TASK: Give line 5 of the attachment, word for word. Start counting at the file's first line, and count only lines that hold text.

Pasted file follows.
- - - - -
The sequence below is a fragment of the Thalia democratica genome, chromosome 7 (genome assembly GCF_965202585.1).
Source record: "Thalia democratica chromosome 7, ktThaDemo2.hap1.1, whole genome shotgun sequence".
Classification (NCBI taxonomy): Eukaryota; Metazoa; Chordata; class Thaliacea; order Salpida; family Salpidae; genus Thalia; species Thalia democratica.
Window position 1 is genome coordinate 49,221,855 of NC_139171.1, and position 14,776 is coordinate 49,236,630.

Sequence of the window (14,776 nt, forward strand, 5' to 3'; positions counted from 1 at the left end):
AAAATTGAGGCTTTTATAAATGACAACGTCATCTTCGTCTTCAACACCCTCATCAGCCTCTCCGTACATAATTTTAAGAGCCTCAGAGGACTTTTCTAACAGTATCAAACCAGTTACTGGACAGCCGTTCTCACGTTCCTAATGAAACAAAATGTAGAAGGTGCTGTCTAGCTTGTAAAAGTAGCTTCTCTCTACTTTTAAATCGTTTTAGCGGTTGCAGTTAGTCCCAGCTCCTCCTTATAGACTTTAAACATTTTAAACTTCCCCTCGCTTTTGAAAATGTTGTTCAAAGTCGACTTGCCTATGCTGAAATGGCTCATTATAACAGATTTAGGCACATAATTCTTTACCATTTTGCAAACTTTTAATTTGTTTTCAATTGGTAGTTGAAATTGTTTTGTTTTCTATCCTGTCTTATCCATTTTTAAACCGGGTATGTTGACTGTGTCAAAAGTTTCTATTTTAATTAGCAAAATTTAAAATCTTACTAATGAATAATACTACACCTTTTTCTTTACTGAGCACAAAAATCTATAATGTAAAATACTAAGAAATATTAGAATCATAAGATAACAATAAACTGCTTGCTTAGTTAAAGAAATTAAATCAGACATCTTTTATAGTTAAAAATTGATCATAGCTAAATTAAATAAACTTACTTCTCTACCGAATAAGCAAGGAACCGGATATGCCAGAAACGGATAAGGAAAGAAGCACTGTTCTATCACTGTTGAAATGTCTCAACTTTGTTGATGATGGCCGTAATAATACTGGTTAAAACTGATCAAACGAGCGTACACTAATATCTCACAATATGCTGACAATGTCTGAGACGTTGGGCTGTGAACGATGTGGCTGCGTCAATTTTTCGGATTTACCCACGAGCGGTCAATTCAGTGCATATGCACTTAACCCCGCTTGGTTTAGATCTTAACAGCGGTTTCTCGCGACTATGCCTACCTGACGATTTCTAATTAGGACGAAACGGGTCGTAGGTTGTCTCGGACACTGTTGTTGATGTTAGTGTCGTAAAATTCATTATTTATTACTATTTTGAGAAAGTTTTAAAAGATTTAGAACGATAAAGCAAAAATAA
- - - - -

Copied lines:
Sequence of the window (14,776 nt, forward strand, 5' to 3'; positions counted from 1 at the left end):